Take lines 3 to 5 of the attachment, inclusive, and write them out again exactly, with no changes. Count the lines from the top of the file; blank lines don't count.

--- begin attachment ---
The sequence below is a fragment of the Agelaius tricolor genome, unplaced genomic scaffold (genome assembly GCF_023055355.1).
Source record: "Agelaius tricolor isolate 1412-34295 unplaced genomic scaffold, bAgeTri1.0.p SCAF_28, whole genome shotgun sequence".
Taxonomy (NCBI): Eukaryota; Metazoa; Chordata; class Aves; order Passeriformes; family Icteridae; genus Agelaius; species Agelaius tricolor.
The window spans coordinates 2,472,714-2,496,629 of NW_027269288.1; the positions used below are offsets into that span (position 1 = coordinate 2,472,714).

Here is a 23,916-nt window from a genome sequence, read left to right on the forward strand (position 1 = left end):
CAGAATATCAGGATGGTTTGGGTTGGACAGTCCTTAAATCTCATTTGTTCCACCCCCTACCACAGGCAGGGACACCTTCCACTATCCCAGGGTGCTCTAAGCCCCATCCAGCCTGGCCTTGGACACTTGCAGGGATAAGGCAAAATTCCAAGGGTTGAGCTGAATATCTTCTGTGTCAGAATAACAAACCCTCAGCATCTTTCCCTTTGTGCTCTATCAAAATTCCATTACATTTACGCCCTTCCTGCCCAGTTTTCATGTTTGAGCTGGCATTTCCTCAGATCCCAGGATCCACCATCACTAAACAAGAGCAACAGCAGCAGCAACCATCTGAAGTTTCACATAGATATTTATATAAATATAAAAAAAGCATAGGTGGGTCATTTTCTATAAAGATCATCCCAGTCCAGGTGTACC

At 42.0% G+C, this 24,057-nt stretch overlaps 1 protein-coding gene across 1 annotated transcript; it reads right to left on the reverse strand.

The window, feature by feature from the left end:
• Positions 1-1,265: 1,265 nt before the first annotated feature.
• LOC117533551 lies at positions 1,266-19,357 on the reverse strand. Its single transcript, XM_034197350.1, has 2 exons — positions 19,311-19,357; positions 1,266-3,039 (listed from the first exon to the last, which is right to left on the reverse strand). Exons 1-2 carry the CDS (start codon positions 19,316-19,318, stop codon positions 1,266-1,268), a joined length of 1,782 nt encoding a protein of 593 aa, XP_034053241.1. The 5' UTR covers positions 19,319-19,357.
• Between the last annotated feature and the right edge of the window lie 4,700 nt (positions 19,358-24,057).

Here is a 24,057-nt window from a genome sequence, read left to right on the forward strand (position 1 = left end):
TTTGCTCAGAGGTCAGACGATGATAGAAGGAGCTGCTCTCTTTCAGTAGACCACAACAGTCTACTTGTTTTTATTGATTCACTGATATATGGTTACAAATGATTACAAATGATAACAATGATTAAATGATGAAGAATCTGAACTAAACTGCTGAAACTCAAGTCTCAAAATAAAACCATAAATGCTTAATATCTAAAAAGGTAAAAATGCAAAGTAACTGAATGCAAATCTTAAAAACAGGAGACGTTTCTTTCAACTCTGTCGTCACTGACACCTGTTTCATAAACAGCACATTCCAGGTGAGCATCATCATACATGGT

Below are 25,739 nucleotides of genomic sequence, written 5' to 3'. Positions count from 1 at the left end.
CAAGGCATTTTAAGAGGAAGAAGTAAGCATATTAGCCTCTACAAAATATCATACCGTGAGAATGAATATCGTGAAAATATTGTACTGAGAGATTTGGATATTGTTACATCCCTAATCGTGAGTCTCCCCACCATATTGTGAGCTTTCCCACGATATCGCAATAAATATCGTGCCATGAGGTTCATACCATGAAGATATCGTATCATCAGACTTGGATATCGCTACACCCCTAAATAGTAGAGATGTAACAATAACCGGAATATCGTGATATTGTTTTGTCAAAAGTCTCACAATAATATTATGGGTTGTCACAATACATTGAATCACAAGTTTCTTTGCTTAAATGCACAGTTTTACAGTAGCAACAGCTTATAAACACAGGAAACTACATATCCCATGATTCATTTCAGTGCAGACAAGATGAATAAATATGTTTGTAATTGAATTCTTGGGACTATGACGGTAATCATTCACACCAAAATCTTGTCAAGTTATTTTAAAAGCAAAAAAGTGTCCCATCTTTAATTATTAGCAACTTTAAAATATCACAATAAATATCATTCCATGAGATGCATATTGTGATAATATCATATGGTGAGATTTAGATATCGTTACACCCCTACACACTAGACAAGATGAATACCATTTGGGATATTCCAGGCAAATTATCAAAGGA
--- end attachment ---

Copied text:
Taxonomy (NCBI): Eukaryota; Metazoa; Chordata; class Aves; order Passeriformes; family Icteridae; genus Agelaius; species Agelaius tricolor.
The window spans coordinates 2,472,714-2,496,629 of NW_027269288.1; the positions used below are offsets into that span (position 1 = coordinate 2,472,714).

Here is a 23,916-nt window from a genome sequence, read left to right on the forward strand (position 1 = left end):